Brother, Im Dying by Edwidge Danticat
Danticat comes head-on at the painful tale she has to tell, with results that are both eloquent and devastating.
Brother, I'm DyingPublisher: Knopf
Author: Edwidge Danticat
US publication date: 2007-09
In her fiction, Haitian-American author Edwidge Danticat (The Dew Breaker) has a nice way of keeping you off-balance. Her prose may be trickless clarity itself, but the angles at which a scene or anecdote unfolds in her hands can often come as a surprise.
She's an alchemist of understatement and the oblique hint. And while her writing is often cool and taut on the surface, it's rife with hidden currents and flashes of warmth. Again and again she's able to distill her subject matter -- exile existence, refugee desperation, political torture and upheaval in Haiti itself -- to the point where a tale that is epic in scope is somehow given ample due in well under 300 pages.
Her ability to render large complex stories in compact format is powerfully evident in her new memoir, Brother, I'm Dying, a finalist for this year's National Book Award. But there's nothing oblique about her storytelling method here. She comes head-on at the painful tale she has to tell, with results that are both eloquent and devastating.
Brother, I'm Dying is the story of two Haitian brothers: the author's father, Brooklyn cabdriver Andre Miracin Danticat ("Mira" to his family and friends), and her uncle, preacher Joseph Nosius Dantica, who served a congregation in one of the roughest neighborhoods in Port-au-Prince, Haiti's capital. (An error on Mira's birth certificate led to the different spellings of the family name.)
Brother is the story, too, of Danticat's pregnancy during the year when her 69-year-old father was found to be terminally ill with pulmonary fibrosis and her 81-year-old uncle had to flee his country when rebel gangs burned down his church and threatened his life. Joseph made it out, only to die a week later while under the care of U.S. Customs and Border Protection -- whose treatment of a shattered and sick old man was so callous and snarled in unnecessary red tape, it beggars belief. (Joseph had battled throat cancer and used an artificial voice box, complicating communications with him; he also, unknowingly, had pancreatitis.)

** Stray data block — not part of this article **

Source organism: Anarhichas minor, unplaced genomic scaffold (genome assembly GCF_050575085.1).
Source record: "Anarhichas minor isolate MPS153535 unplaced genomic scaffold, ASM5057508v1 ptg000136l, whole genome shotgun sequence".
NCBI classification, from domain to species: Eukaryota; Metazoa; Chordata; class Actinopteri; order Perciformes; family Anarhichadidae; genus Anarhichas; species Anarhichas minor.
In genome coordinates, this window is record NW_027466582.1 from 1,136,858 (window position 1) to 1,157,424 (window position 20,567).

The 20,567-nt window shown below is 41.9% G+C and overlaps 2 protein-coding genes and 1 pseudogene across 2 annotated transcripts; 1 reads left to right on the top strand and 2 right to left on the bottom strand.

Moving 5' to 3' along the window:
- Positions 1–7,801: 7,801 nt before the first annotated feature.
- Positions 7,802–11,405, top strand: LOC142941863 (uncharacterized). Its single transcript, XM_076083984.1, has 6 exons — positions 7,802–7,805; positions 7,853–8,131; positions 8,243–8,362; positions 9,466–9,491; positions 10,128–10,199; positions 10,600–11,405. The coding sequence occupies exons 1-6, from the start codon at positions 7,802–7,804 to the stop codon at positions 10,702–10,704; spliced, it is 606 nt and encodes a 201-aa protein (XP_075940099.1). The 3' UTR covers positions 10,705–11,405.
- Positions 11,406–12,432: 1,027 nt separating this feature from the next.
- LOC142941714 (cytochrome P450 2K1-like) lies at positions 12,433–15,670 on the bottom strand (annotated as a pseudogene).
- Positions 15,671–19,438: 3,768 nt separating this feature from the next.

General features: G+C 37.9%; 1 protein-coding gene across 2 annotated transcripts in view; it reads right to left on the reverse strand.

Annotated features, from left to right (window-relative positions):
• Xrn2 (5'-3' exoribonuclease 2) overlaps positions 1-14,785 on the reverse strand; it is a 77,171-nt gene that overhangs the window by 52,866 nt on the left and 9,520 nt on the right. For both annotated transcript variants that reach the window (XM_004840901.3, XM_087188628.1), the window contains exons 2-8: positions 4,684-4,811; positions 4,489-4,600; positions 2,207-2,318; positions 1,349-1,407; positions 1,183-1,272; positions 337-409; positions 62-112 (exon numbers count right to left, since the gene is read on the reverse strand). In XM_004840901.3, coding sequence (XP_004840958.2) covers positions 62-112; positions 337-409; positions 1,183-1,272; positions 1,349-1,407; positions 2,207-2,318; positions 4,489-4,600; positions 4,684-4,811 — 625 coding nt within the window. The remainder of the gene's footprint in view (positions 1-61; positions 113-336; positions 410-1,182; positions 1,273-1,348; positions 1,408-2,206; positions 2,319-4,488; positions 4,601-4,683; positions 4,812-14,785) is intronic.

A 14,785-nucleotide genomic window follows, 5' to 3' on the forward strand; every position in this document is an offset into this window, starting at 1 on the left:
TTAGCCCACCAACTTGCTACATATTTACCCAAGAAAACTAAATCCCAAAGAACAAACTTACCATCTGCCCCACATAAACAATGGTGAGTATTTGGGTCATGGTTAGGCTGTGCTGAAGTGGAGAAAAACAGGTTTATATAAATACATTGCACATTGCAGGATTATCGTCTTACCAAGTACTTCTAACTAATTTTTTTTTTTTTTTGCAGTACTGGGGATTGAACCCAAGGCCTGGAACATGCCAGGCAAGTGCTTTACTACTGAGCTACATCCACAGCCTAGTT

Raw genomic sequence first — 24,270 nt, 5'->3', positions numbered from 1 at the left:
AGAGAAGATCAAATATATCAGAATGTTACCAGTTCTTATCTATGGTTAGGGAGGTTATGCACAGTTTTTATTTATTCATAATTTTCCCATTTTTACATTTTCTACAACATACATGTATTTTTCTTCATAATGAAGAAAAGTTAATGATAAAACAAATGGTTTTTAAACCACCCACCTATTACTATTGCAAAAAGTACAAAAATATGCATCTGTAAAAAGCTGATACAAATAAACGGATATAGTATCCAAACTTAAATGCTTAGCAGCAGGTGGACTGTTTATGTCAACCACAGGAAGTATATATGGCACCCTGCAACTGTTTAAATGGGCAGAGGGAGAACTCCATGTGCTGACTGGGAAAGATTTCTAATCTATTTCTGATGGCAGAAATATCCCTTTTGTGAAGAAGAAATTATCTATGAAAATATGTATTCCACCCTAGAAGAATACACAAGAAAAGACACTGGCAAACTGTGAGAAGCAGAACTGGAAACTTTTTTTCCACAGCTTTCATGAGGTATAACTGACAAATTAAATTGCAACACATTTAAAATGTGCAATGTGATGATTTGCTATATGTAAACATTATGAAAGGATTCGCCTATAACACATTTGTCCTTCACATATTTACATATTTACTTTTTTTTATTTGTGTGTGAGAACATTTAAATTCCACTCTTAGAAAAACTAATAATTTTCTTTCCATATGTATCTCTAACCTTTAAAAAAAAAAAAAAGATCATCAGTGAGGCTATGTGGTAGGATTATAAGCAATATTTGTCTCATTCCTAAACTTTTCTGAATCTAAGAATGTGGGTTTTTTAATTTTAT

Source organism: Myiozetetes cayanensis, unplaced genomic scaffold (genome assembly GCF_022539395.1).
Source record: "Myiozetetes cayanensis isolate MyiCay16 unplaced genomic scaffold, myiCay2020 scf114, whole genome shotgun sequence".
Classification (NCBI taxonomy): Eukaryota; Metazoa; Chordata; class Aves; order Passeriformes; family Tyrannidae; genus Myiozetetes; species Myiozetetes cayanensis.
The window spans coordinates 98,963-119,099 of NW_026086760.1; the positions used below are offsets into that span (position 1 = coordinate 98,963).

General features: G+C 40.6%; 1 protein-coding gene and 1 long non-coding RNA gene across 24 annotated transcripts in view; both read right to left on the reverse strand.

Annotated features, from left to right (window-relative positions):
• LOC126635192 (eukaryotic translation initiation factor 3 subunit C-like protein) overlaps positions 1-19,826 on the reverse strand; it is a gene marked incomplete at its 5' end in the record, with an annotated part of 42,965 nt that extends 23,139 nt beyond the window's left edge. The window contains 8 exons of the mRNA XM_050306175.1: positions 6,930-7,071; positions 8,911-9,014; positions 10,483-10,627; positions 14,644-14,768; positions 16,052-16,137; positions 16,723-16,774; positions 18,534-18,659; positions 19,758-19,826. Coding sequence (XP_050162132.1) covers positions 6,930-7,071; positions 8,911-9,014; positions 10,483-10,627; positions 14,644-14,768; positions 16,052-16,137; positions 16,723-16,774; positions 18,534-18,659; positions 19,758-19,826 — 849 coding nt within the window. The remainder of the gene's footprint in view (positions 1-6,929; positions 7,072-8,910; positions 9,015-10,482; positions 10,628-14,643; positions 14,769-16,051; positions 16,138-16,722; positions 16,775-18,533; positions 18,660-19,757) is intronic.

In flashbacks, the book recounts how both men acted as fathers to Danticat and her younger brother Bob. Mira, a shoe salesman, began to think of fleeing Haiti when Papa Doc Duvalier's militia, the Tonton Macoutes, took to helping themselves to his footwear. He made the move to Brooklyn in 1971, followed by his wife two years later. Edwidge and Bob were left with Joseph and his wife in Port-au-Prince. Eight years later, they joined their parents and two new U.S.-born brothers in Brooklyn (an awkward reintegration of family that Danticat details with a poignant precision).
Danticat, drawing on her own memories, family reminiscences and U.S. government documentation, makes vivid every stage of this fractured family history. In her hands, the distance between experience as it's lived and experience as it's rendered on the page all but disappears. A sentence as spare and unadorned as "Wrong was now the norm," for instance, has a power beyond anything you might expect, simply because of its careful placement in Danticat's flow of recollection. This is an author who hits her targets with minimum fuss.
Danticat is also an author with a political point to make. "In Florida," she writes, "where Cuban refugees are ... immediately processed and released to their families, Haitian asylum seekers are disproportionately detained, then deported."
Given that the U.S., through military occupation (1915-1934) and other intercessions, has been entangled with Haiti for almost a century, it doesn't seem unreasonable that a more merciful policy regarding Haitian refugees be put into effect -- especially when they have family in the U.S. able and willing to take them in. The story of Joseph's death at the hands of a fumbling, unsympathetic bureaucracy is harrowing.
Danticat, in her self-portrait, comes across as shy and a little awkward, but also forthright when put on the spot -- and very determined, from an early age, to be a writer. Her most notable quirk: waiting until the last possible minute to blurt vital news (of her pregnancy, for instance) during family visits.
If you have any interest in why would-be immigrants risk so much to reach this country, you will want to read Danticat. And if you already have an interest in Danticat, you will want to read this book.